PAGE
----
From Ireland to Australia, Anton Richardson is determined to keep Rotary in the family.
Forty years ago, in April 1979, Anton’s father, Dr Anthony Richardson, became the charter president of the Rotary Club of Kilkenny, the first Rotary club to be formed in that region of Ireland.
For his dedication of many years to Rotary, Dr Richardson was awarded a Paul Harris Fellow by club members.
Sadly, Dr Richardson died in 2018, and the Richardson family were very grateful to the members of the Rotary Club of Kilkenny, who formed a guard of honour at the funeral at St Canice’s Cathedral in Kilkenny.
Earlier this year, the club celebrated its 40th birthday with a gala dinner at Kilkenny Castle on May 4, 2019.
Dr Richardson’s son, Anton, having migrated to Australia, celebrated his late father’s club anniversary by becoming a member of the newly chartered Rotary Club of Varsity Lakes in Queensland.
In honour of his father, he also donated $1,000 to the club to support the purchase of a ROTEM machine for Robina Hospital on the Gold Coast.
Now, to complete the Rotary circle Anton, a family lawyer, is set to be president of the Rotary Club of Varsity Lakes next year.
He says he intends to carry on the Rotary tradition of his father, who was so dedicated to Rotary on the other side of the world.
Anton is a living example of how Rotary connects the world!
Anton is pictured above (centre) with fellow Rotary members Michael Irving and Adrian Smallcombe.
by Dave King
James Milton and Margaret Stenton have found their lives closely inter-twined.
The pair both attended school at Elgin Academy in Scotland at the same time. It is the biggest school in Moray and dates back to the Middle Ages.
James and Margaret went their own ways after leaving school, and yet ironically both found themselves spending their working lives with the Bank of Scotland for many years.
And both also found Rotary. Now, to complete the circle, Margaret is this year’s President of Elgin Rotary, while 40 miles down the A96 in Inverness, James is serving as President of Inverness Culloden.
“Both clubs are very proactive,” said James. “I think this is a highly unusual occurrence, but nevertheless a happy one.
“It’s a nice story, and furthers a desire is to continue making the public aware of what Rotary can do and foster relations in the communities we serve.”
Inverness Culloden Rotary raised and donated £500 to The Oxygen Works. Built by the MS Therapy Centre, The Oxygen Works is not funded by the NHS and relies on donations. It provides various treatments and serves as a hub in the Highlands for people to meet.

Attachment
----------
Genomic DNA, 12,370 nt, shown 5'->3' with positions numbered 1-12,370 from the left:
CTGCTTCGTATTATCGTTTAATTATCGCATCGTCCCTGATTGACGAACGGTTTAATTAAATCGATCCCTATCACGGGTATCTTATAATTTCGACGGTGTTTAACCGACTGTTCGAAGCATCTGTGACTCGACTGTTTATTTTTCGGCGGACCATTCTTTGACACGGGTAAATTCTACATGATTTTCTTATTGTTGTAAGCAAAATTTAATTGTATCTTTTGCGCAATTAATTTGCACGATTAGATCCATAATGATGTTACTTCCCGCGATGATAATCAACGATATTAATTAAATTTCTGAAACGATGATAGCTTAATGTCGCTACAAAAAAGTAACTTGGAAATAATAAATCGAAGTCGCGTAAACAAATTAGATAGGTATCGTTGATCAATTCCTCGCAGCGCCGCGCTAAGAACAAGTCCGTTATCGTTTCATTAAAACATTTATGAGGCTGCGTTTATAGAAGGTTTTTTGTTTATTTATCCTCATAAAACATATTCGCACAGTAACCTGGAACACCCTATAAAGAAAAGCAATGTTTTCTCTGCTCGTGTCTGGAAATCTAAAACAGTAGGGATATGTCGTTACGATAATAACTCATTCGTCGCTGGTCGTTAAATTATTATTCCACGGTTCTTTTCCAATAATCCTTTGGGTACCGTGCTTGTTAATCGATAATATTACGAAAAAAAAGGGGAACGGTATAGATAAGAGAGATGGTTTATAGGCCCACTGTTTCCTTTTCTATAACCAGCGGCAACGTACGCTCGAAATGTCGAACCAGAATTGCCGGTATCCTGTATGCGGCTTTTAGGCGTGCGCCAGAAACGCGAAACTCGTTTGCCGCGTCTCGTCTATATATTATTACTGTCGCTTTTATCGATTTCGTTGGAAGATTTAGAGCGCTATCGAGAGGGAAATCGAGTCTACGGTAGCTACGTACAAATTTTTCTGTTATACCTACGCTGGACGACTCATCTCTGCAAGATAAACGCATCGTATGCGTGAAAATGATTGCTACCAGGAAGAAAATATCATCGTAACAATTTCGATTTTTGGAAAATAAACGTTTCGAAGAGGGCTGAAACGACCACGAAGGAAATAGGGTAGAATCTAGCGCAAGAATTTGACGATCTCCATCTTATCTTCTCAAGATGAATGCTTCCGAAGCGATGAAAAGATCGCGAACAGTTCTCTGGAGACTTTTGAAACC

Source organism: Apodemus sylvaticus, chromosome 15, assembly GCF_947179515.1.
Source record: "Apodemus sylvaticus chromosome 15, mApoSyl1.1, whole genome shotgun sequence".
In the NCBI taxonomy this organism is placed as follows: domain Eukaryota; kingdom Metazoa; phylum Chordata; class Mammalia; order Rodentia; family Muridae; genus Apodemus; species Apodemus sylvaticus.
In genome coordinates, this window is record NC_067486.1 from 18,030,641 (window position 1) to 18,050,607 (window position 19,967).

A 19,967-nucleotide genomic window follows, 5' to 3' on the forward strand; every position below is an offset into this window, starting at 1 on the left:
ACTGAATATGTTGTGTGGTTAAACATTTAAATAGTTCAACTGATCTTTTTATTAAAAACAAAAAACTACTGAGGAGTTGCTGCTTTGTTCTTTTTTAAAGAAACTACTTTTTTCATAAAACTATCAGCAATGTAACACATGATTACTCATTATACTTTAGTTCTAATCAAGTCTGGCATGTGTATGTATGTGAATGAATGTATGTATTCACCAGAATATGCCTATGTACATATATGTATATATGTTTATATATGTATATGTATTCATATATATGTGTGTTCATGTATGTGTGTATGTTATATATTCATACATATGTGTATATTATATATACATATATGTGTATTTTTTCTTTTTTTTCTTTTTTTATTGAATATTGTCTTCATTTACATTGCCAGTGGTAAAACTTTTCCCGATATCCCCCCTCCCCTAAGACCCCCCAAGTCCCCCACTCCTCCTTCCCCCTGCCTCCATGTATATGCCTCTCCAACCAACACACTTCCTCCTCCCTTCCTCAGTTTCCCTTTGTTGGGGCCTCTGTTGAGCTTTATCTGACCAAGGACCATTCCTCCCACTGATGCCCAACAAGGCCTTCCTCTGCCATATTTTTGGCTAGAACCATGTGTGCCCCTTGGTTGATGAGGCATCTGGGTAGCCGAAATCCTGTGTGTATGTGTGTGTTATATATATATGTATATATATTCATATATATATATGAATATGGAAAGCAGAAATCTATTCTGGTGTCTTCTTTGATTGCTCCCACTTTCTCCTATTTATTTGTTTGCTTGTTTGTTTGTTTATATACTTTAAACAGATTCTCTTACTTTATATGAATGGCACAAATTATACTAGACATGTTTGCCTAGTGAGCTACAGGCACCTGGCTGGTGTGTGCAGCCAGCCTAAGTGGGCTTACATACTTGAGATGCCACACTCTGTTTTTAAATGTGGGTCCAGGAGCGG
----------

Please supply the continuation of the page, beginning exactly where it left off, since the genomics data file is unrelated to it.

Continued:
James Milton said: “We are delighted to present this cheque for £500 to The Oxygen Works, we have, over the years had a number of good causes that we have raised money for and none more deserving than The Oxygen Works.
At Elgin Rotary, the club has been actively involved with the Christmas Shoebox Scheme, working closely with their RotaKids clubs.”
“The benefits that people receive from the use of the centre are there for all to see and we are delighted to be involved in raising money for this good cause.
“The centre needs to raise more money so that in the coming years it can improve the facilities and the services that they offer, hopefully our donation is a stepping stone on the road to raising all the funding they need for the future.”
At Elgin Rotary, the club has been actively involved with the Christmas Shoebox Scheme, working closely with their RotaKids clubs, and at four schools in the city; Bishopmill, Mosstowie, Knockando and New Elgin.
They have sent 494 boxes to be distributed to Cluj Napoca in north-west Romania where they will be distributed by Cluj Samus Rotary Club and the Spurgeons charity to families and children where there is poverty.
They are doing this through Hope & Homes for Children, and also the Prison Fellowship, where boxes will be delivered to children whose parent is in prison.